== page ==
attempted to frustrate his plan by doing away with his messenger. But we also see in a single short sentence a denial of the crucifixion, and so of the atonement. It is not easy to see how Christians might accept Muslims as fellow travellers on the path towards complete communion with God.
The stark disparities between Christianity and Islam over their portrayals of Jesus and their accounts of how God has dealt with the world have been firmly at the centre of relations between the two faiths for all their fourteen hundred years of shared existence. And few have seen beyond these to the striking similarities in attitude, which the two faiths share in other aspects of their belief and action. Among these latter are the insistence that God has created the world and cares for it, has shown humankind the path to sanctification and truth, has given human life a moral charge, and intends his creatures to find their fulfilment on earth in relationship with him and in the hereafter in enjoyment of his rewards. There are huge moral and ethical overlaps between the two faiths, and Muslims and Christians can find themselves curiously close in their perception of how the individual interacts with society, and their solutions for social malaise.
A clergy friend who sits on a school governing body has more than once remarked on how well he gets on with the Muslim chair of governors. They happily co-operate to maintain an explicitly religious atmosphere in this church school, which currently admits all its pupils from Muslim homes. Such examples make it less difficult to see how Christians might be able to travel at least some of the road with Muslims.
So we see there are aspects of Islam that decidedly distance Christians, and aspects that hold some promise of shared understanding and co-operation. The same can probably be said about Christianity and any faith. And it explains how on the one hand there must be some sense of distance from believers who either do not share cherished beliefs or openly reject them, and yet how on the other there may be some inclusivity towards those with common values who may join in projects that enrich society and enhance communal growth. I may not be able to pass the peace to my Muslim friends, but I can hope to build peace with their help and support.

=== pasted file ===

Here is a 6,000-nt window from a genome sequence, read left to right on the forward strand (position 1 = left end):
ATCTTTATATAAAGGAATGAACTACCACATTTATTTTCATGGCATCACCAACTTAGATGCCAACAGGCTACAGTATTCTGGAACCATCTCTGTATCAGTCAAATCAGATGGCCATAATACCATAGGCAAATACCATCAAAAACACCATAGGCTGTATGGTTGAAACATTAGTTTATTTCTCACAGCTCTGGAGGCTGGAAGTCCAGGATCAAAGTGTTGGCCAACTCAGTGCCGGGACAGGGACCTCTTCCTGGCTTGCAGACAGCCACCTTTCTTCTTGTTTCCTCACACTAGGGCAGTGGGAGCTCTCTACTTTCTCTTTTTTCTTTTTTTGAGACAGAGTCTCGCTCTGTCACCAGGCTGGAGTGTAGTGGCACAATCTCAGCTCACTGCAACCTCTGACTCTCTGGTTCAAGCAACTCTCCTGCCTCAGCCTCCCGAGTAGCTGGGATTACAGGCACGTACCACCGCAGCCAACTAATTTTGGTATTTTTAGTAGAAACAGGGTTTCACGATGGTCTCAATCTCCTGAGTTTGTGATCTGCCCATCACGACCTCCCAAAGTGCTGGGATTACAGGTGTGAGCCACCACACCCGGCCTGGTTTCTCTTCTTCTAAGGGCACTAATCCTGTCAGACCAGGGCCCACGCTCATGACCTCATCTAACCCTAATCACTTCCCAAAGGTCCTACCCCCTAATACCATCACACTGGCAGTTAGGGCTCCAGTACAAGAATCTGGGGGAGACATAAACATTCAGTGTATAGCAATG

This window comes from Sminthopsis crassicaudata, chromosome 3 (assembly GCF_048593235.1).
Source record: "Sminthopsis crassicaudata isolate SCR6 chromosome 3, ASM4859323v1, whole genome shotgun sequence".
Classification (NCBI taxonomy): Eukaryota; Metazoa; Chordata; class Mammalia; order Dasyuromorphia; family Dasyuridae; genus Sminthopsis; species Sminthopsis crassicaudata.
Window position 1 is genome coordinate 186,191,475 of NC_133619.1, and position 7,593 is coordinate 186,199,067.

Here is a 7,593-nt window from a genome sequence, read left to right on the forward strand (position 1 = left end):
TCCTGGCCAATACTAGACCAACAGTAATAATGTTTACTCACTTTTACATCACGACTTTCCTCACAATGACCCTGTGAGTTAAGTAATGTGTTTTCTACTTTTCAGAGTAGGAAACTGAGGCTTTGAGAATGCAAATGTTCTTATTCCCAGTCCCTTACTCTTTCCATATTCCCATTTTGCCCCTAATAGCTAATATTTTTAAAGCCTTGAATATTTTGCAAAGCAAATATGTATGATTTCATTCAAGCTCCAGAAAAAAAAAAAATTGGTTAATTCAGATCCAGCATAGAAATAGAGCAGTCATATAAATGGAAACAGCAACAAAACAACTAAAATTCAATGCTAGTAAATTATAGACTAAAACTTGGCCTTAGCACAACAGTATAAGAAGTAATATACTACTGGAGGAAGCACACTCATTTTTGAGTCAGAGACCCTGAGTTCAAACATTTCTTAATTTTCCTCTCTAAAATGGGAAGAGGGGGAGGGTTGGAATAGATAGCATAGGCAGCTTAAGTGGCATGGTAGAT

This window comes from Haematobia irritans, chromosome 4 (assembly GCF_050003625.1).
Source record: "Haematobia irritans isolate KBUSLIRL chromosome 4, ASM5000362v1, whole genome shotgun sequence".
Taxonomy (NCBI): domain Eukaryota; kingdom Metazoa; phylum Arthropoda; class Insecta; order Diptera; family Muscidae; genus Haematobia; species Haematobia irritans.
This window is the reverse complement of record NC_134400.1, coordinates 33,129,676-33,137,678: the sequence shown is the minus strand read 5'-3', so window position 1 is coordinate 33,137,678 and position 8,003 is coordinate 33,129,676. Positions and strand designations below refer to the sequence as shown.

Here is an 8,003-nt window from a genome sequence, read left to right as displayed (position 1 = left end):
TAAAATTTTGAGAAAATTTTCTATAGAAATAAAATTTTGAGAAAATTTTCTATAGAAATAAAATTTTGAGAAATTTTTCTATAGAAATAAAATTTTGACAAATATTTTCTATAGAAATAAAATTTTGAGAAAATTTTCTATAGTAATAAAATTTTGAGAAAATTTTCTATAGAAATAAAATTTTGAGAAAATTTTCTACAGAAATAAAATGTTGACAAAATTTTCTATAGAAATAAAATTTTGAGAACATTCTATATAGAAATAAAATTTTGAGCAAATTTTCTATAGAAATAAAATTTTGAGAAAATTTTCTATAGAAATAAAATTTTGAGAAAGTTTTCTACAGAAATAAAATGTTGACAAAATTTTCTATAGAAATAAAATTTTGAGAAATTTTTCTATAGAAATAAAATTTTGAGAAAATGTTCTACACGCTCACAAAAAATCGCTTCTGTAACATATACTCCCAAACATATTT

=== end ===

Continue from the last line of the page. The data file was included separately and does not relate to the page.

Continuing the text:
But if I cannot pass the peace, because that implies accepting a Muslim into the body of Christ, can I get beyond the point of rejecting his beliefs and condemning them as either misunderstood borrowings from Christianity (St John of Damascus) or demonic (Luther)? With the help of a fundamental insight from the Gospel of John, this may be possible.
In the outline of the quranic teaching about God given above there are many elements that Christians might recognise as familiar. Indeed, many elements of the quranic teaching about Jesus are also remarkably similar to the Gospels. If these are only slavish copies of Christian doctrines intentionally though incorrectly taken over by Muhammad, as St John of Damascus judges, then we must condemn Muhammad as a cheat. But if he was sincere and truthful in claiming they were not his conscious composition, we must attribute them to another source, which can only be inspiration. What form this inspiration took requires careful understanding, whether it was the direct inspiration that replaced Muhammad's human speech with divine (as Muslims believe), or the poetic inspiration that enabled him to mould experiences and heard teachings into unforgettable expressions.
However we explain the Qur'an, if we allow it to be the authentic utterances of a sincere man then we have to concede the possibility of divine involvement, and to acknowledge that the Qur'an might be